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Respir Care. 2011 Oct;56(10):1514-21. doi: 10.4187/respcare.01105. Epub 2011 Apr 19.

Religious and spiritual coping and quality of life among patients with emphysema in the National Emphysema Treatment Trial.

Author information

1
Department of Psychology, The Ohio State University, Columbus, Ohio 43210, USA. emery.33@osu.edu

Abstract

BACKGROUND:

Although prior research indicates that religious and spiritual coping is associated with positive health outcomes, few studies have examined religious and spiritual coping among patients with emphysema.

OBJECTIVE:

To describe the utilization of religious and spiritual coping and its relationship to quality of life among patients with emphysema, in a 2-year longitudinal follow-up study.

METHODS:

Forty patients with emphysema (mean age 63.5 ± 6.0 y, 8 women) who participated in the National Emphysema Treatment Trial were matched on age, sex, race, and education with 40 healthy individuals recruited from the community. We conducted baseline assessment of overall coping strategies, psychological functioning, quality of life, pulmonary function, and exercise capacity, and we assessed overall coping strategies and religious and spiritual coping at 2-year follow-up.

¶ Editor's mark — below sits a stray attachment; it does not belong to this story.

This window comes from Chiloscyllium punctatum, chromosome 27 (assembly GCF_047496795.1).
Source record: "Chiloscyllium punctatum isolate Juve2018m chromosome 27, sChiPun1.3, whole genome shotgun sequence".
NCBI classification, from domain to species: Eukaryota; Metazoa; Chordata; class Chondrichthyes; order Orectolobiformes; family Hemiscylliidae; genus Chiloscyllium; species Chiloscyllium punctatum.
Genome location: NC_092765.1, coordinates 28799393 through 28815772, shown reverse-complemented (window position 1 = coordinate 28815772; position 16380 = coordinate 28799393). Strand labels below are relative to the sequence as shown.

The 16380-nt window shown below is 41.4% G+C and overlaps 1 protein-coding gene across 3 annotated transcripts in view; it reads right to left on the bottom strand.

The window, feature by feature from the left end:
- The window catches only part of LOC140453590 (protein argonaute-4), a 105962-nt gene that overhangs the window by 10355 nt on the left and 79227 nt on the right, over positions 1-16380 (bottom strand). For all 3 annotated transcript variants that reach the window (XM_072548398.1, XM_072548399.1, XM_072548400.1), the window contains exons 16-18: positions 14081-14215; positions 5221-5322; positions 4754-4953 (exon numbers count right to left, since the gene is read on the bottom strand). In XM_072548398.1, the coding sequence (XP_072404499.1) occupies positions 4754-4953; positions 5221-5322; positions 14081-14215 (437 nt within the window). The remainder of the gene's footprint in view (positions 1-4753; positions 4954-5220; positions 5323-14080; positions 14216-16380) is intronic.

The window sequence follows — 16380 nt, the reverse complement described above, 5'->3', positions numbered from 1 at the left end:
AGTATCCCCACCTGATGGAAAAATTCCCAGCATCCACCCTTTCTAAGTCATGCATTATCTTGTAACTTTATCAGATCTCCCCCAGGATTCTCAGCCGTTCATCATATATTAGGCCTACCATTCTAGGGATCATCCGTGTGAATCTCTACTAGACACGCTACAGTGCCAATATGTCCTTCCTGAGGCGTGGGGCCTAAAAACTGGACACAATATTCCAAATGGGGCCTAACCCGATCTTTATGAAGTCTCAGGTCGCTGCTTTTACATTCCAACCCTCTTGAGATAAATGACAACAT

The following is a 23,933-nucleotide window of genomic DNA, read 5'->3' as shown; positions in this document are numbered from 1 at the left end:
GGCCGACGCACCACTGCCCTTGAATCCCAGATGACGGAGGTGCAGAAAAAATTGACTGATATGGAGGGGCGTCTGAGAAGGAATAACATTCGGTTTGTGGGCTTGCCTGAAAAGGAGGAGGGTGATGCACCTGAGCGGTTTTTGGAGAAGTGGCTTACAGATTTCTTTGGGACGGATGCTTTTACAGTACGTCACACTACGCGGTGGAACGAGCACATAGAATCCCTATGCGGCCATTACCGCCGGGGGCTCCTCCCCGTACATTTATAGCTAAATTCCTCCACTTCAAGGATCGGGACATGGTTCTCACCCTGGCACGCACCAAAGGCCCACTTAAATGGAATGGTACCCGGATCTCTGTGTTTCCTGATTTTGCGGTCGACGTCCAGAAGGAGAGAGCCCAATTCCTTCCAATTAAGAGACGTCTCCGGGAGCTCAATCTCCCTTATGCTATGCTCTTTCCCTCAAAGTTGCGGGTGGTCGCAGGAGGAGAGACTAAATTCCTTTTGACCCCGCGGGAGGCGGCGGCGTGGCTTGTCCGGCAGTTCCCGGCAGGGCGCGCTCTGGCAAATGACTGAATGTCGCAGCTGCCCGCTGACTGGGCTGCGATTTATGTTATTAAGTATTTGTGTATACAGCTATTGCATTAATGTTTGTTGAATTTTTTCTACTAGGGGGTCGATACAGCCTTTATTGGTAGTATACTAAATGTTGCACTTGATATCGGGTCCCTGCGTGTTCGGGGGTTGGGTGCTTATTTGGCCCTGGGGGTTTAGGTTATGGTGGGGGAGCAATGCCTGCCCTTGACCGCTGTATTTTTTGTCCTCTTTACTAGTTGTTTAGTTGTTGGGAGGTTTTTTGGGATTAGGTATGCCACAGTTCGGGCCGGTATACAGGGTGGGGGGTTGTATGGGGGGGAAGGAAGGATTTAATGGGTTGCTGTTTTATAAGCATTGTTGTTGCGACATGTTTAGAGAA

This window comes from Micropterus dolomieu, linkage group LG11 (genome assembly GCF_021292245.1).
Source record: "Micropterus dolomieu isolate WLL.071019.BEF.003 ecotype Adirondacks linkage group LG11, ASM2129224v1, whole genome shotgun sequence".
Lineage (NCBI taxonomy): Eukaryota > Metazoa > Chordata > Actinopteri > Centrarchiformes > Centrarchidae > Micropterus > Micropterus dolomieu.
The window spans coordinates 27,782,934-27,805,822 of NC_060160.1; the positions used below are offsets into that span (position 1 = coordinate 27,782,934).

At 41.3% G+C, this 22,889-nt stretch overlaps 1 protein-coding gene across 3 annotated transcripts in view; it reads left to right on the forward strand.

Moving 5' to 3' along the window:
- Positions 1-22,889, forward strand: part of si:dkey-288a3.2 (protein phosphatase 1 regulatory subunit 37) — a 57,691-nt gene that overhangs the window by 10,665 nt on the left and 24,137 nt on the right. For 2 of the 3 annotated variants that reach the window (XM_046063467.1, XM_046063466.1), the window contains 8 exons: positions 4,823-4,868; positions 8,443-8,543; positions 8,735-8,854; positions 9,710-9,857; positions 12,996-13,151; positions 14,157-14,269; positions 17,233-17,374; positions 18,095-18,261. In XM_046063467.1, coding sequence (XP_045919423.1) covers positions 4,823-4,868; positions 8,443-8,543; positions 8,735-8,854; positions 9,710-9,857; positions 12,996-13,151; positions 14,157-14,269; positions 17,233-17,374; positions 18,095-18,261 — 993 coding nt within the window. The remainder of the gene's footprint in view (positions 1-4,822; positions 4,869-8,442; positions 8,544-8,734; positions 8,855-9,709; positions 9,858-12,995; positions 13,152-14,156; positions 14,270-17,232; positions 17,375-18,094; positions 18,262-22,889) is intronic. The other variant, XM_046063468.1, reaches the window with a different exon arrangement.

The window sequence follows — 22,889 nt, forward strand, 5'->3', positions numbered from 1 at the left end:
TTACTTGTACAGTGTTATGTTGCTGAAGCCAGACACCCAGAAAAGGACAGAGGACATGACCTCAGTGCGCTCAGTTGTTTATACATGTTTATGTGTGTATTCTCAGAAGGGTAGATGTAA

RESULTS:

Ninety percent of the patients with emphysema considered themselves at least slightly religious and spiritual. The patients reported using both negative religious coping (eg, questioning God) and positive religious coping (eg, prayer) more than the healthy control subjects at follow-up. However, greater use of religious and spiritual coping was associated with poorer illness-related quality of life.

CONCLUSIONS:

Patients with emphysema appear to use various coping strategies in responding to their illness. Future research should investigate if patients using religious and spiritual coping would benefit from interventions to address emotional distress and reduced quality of life.

PMID:
21513606
PMCID:
PMC3630474
DOI:
10.4187/respcare.01105
[Indexed for MEDLINE]
Free PMC Article
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